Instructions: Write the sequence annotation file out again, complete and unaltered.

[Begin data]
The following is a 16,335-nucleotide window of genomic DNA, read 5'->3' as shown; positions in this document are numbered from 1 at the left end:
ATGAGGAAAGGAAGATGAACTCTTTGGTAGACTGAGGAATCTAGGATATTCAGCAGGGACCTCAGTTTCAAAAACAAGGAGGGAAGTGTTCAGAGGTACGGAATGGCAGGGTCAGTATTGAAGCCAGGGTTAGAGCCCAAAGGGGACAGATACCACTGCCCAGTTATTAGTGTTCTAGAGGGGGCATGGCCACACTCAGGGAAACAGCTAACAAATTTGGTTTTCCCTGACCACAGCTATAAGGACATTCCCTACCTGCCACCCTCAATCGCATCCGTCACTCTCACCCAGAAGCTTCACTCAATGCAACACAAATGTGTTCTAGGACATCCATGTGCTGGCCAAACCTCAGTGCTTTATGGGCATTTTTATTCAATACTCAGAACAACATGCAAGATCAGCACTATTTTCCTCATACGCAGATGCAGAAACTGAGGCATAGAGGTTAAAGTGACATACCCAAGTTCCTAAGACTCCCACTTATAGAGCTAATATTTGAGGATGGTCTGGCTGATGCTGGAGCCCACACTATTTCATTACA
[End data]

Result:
The following is a 16,335-nucleotide window of genomic DNA, read 5'->3' as shown; positions in this document are numbered from 1 at the left end:
ATGAGGAAAGGAAGATGAACTCTTTGGTAGACTGAGGAATCTAGGATATTCAGCAGGGACCTCAGTTTCAAAAACAAGGAGGGAAGTGTTCAGAGGTACGGAATGGCAGGGTCAGTATTGAAGCCAGGGTTAGAGCCCAAAGGGGACAGATACCACTGCCCAGTTATTAGTGTTCTAGAGGGGGCATGGCCACACTCAGGGAAACAGCTAACAAATTTGGTTTTCCCTGACCACAGCTATAAGGACATTCCCTACCTGCCACCCTCAATCGCATCCGTCACTCTCACCCAGAAGCTTCACTCAATGCAACACAAATGTGTTCTAGGACATCCATGTGCTGGCCAAACCTCAGTGCTTTATGGGCATTTTTATTCAATACTCAGAACAACATGCAAGATCAGCACTATTTTCCTCATACGCAGATGCAGAAACTGAGGCATAGAGGTTAAAGTGACATACCCAAGTTCCTAAGACTCCCACTTATAGAGCTAATATTTGAGGATGGTCTGGCTGATGCTGGAGCCCACACTATTTCATTACA